John: Lesson 3: Jesus’ Early Ministry: The Temple and Nicodemus (John 2:13-3:21)

Jesus Cleanses the Temple (John 2:13-25)


Excursus: One or Two Temple Cleansings?

Matthew, Mark, and Luke all tell of Jesus cleansing the Temple: Matthew 21:12-13, Mark 11:15-17, and Luke 19:45-46.  John’s account, besides being much longer, differs in several ways:


John Other Gospel Accounts
Refers to oxen and sheep Not mentioned
Jesus uses a whip of cords Not mentioned
Word for “money changers”: kermatistas Word for “money changers”: kollubistas
Word for “overturned”: anastrepho Word for “overturned”: katastrepho
Disciples remember Psalm 69:9 Jesus quotes Isaiah 56:7, followed by Jeremiah 7:11
Response is to challenge Jesus Response is to want to destroy Jesus



Apart from Jesus’ baptism, in John’s first five chapters, the other Gospel accounts do not cover the same material.  With his Gospel being the last written, this makes sense, for he chose to tell us different aspects of Jesus’ life the others Gospels did go over.  Since this section of John also deals with Jesus’ early ministry, the most natural conclusion shows this to be the first of two Temple cleansings.  This is not the one Jesus later does on Palm Sunday, which the other Gospels cover.


Read John 2:13-17

  • What can we understand about Jesus’ view of the Temple when He called it a “house”? In other words, what do people do in a house?


  • Instead of people living out the reality of the Temple being the place where God dwelled among them, what were they doing?


  • How should we view the place where God comes to dwell with us?

Excursus: The Court of the Gentiles and Jesus Cleansing the Temple

John does not say this in his Gospel, but the other Gospels do—God’s House is to be a house of prayer for all (Mark 11:17)!  In God’s house, where He dwelled, where do you suppose the Gentiles were able to worship?  The Court of the Gentiles, on the outer edge of the Temple.  The outer court was close as Gentiles could get to the Holy of Holies in Temple.  Though this did not fully include the Gentiles, this pointed forward to what God would do in His New Covenant.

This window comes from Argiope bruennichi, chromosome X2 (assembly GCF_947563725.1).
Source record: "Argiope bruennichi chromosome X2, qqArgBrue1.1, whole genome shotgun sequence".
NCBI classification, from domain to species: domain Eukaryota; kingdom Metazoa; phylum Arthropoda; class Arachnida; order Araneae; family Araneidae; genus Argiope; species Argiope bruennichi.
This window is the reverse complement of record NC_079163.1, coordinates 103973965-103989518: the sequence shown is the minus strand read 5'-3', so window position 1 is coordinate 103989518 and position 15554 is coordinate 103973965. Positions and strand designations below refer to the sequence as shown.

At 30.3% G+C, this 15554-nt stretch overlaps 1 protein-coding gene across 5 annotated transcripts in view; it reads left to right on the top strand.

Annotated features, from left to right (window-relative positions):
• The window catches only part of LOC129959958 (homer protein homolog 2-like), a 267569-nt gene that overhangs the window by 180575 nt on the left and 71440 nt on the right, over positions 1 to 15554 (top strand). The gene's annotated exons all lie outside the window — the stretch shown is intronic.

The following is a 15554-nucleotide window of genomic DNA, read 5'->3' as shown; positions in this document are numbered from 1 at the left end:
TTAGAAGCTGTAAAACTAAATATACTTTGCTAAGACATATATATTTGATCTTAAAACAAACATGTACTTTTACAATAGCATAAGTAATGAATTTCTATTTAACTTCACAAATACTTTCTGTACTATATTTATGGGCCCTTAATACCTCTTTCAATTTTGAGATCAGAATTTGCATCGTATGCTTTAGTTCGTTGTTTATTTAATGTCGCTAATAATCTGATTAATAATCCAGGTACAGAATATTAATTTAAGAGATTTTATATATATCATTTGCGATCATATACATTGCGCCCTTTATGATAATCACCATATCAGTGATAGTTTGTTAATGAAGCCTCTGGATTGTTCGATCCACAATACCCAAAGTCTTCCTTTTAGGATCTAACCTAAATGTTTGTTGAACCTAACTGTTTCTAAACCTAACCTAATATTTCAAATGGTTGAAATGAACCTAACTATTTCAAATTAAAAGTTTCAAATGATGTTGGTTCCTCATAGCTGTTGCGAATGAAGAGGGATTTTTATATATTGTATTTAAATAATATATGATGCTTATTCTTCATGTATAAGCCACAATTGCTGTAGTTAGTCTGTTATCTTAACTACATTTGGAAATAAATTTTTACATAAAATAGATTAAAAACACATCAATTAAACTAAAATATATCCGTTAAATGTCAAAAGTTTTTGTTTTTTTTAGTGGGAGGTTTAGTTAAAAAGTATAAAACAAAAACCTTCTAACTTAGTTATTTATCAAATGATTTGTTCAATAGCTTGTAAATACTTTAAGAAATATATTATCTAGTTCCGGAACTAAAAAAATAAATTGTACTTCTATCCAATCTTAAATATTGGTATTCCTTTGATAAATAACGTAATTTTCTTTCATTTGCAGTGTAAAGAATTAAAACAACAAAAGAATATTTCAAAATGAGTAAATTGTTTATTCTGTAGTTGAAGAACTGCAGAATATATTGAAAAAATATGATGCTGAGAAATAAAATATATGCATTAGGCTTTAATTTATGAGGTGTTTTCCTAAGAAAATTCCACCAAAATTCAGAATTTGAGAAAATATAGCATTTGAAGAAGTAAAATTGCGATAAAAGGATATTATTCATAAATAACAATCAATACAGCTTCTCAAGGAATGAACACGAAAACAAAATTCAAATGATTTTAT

Read Isaiah 56:3-7

The money changers set up their tables and bought and sold animals for sacrifices in the Court of the Gentiles.  So, when Jesus “cleaned house,” He did more than tidying up or protesting the Jews’ improper reverence for God’s place of worship.  He was also making room, opening God’s house for all peoples—like God meant it to be in His Messiah for all!

In John 2:16, when Jesus says, “Do not make my Father’s house a house of trade,” His repetition of “house” shows what He is focusing on.  The Temple (hieron) is now a House (oikos).  For it is not only a place where people gather to worship (Temple), but the place where the God in His Old Covenant has His dwelling (House).

So, the place, not the activity, is the focus.  Here, Jesus is not objecting to their dishonesty (as in His later cleansing, Mark 11:17: “a den of robbers”) but doing business in a place reserved for others: Gentiles.  This belittled the truth of God’s salvation to also include the Gentiles.